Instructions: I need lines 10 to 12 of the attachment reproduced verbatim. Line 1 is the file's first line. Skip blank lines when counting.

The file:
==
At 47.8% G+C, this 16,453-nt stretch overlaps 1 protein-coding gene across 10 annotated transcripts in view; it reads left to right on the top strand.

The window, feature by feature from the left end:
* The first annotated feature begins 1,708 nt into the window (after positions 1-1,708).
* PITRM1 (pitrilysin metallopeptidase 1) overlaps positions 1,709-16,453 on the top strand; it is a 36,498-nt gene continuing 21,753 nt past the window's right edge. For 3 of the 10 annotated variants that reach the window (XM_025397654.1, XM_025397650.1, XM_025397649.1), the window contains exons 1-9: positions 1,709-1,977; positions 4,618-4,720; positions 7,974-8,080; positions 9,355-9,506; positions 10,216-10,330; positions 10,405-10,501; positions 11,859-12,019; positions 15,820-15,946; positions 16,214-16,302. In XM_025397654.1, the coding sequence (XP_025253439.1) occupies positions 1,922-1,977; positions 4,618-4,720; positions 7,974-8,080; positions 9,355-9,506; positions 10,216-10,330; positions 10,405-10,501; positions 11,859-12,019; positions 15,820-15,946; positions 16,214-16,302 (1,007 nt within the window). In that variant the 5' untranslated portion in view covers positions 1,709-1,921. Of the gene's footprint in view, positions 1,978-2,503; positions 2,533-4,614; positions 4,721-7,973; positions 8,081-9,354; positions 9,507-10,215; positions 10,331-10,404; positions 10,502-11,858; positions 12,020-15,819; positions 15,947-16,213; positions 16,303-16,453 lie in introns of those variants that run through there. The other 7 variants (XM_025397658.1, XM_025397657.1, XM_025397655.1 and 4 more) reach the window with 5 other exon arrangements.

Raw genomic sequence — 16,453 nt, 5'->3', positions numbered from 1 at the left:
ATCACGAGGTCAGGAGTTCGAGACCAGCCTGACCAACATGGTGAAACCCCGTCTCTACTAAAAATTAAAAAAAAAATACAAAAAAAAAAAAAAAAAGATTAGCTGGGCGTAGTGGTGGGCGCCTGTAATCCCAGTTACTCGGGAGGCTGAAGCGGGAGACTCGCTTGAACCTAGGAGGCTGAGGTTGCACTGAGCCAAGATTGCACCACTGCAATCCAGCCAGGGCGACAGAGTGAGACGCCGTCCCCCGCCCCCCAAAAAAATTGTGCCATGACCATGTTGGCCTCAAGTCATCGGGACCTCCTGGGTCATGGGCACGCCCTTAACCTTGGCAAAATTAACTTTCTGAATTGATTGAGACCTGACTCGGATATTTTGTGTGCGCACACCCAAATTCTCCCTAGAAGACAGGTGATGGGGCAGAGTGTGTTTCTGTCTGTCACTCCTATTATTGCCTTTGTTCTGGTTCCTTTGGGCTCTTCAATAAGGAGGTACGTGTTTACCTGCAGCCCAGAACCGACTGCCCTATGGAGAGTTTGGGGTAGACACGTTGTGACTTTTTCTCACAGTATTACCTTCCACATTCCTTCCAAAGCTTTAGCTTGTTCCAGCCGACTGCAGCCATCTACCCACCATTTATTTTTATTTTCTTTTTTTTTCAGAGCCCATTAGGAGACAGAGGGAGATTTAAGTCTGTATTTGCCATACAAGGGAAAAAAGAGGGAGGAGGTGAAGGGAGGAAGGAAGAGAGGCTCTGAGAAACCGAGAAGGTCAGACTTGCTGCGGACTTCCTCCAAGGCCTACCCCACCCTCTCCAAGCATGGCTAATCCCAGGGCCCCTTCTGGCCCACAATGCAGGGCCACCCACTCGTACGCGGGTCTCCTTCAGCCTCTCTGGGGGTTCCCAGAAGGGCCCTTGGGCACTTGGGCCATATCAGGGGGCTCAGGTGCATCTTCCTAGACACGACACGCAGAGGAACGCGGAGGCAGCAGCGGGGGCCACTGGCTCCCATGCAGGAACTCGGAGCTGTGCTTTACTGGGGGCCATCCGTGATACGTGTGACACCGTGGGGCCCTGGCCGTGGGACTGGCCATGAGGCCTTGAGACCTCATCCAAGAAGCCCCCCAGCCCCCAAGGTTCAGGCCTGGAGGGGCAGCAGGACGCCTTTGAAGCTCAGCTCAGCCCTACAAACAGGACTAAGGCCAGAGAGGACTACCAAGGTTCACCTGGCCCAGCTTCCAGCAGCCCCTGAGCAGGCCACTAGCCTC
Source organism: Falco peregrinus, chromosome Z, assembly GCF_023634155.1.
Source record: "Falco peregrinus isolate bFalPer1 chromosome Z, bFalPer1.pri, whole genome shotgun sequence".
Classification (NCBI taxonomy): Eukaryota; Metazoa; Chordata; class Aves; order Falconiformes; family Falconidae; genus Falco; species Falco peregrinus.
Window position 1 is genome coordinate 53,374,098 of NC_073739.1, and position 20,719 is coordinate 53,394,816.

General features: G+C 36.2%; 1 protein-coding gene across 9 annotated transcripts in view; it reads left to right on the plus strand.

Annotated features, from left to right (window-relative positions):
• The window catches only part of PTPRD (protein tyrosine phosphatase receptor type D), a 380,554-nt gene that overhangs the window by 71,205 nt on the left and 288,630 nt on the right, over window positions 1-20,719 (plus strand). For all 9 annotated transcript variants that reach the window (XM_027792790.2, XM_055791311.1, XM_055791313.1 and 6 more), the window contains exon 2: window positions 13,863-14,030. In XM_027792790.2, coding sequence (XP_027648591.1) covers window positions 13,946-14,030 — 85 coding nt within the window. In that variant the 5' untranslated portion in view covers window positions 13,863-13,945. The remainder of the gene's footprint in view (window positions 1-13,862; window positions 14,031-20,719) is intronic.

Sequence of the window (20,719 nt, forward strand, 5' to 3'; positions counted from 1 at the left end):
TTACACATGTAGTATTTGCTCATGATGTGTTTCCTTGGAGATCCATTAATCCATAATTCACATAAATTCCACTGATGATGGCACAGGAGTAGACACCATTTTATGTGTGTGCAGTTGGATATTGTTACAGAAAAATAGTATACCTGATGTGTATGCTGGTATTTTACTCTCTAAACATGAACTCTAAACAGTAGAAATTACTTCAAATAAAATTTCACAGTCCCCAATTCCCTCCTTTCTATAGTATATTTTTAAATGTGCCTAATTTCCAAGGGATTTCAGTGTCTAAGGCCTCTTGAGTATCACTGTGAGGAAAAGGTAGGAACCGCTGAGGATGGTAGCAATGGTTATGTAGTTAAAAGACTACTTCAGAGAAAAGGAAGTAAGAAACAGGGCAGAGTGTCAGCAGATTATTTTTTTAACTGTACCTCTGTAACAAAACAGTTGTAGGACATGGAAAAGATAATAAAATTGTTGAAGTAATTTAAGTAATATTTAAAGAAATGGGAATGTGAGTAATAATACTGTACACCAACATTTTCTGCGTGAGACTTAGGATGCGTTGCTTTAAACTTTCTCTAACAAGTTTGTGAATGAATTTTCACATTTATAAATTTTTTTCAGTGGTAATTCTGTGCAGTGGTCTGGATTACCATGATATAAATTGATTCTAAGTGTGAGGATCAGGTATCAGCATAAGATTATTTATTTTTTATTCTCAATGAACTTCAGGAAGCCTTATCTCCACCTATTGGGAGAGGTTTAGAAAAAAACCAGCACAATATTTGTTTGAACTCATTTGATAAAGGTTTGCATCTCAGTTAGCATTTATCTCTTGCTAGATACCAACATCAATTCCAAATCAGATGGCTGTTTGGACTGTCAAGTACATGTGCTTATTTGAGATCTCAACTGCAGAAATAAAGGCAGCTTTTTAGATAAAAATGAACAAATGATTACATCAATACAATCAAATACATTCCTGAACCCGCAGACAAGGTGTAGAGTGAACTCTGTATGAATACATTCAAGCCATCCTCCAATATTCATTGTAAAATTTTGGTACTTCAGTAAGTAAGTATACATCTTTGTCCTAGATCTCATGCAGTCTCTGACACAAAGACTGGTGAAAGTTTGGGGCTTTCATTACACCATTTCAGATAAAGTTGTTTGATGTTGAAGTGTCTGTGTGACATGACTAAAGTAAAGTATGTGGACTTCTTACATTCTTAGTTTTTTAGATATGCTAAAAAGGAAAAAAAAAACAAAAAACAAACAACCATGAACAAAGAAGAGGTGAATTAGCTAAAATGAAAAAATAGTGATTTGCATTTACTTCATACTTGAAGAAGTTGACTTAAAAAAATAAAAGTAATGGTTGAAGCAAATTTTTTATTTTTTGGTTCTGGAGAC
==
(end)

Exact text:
Window position 1 is genome coordinate 53,374,098 of NC_073739.1, and position 20,719 is coordinate 53,394,816.

General features: G+C 36.2%; 1 protein-coding gene across 9 annotated transcripts in view; it reads left to right on the plus strand.

Annotated features, from left to right (window-relative positions):